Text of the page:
Using GitHub “Viewed” Checkbox

I’ve been using GitHub for years now, but I hadn’t really taken advantage of the “Viewed” checkbox on the right side of the file listing while reviewing PRs until a teammate pointed it out to me and mentioned its usefulness beyond indicating simply that the file had been viewed. It turns out that if you …

Older iPhone Simulators and macOS Catalina

The other evening, in the wake of a bit of nostalgia, I tested running an emulator project on an iPhone 5 simulator running iOS 10.3 in Xcode 11 (more on that in a future podcast episode). It surprised me at the time—but it probably shouldn’t have—that I got the notorious “‘App Name’ has not been …

Enums and CaseIterable in Swift

In your journeys with Swift since 4.2 released, you may have seen the CaseIterable protocol when working with enums. Since this is a relatively new language feature in 4.2, you might wonder what that is or what it does. In this article on raywenderlich.com, Getting to Know Enum, Struct and Class Types in Swift, Adam …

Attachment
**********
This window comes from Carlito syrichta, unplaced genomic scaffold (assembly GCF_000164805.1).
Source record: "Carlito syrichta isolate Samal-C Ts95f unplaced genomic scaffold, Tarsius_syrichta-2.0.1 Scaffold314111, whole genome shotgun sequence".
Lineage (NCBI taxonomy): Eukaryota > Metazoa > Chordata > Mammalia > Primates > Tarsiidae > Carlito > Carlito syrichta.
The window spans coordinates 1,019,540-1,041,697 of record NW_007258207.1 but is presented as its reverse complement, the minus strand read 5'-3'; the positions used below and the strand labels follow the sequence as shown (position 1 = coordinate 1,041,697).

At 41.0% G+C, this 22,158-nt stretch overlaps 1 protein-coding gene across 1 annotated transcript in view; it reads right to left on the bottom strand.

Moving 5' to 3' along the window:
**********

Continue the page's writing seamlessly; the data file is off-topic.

The Curious Case of Audiobooks on iOS and macOS

I don’t use Audible (yet), but the situation regarding Audiobooks on macOS Mojave and iOS 12 feels a bit like a UX conundrum at the very least. For starters, the Audiobooks feature resides in iTunes on macOS, but it’s in Books on iOS. I understand arguments for both, but it feels like Apple’s design or …

How To Configure Charles Proxy to Debug SSL Connections from iOS Apps

If you’re doing extensive debugging and introspection with your web APIs (or perhaps debugging Web Views), here’s how to configure Charles to proxy SSL connections from the Simulator and on-device: SSL connections from within iPhone applications • Charles Web Debugging Proxy As of Charles v3.9.3 there is an item in the Help menu, “Install Charles …

Handy Swift Resource: Hacking With Swift’s Auto Layout Cheat Sheet

This is a pretty great one-stop-shopping resource for Auto Layout by Paul Hudson. The Auto Layout cheat sheet – Hacking with Swift Auto Layout is a powerful tool for creating flexible, maintainable rules for your user interface. It can also be a real brain vortex if you’re unlucky – it’s something that makes hard things …

When Worlds Collide: How to call complex Objective-C selectors from Swift

When developing in Swift, you will eventually need to interact with Objective-C APIs. Most of the time this is fine, and fairly straightforward to do using #selector. However, every once in a while you will need to invoke an Objective-C selector that you did not write (usually when the selector is part of the iOS …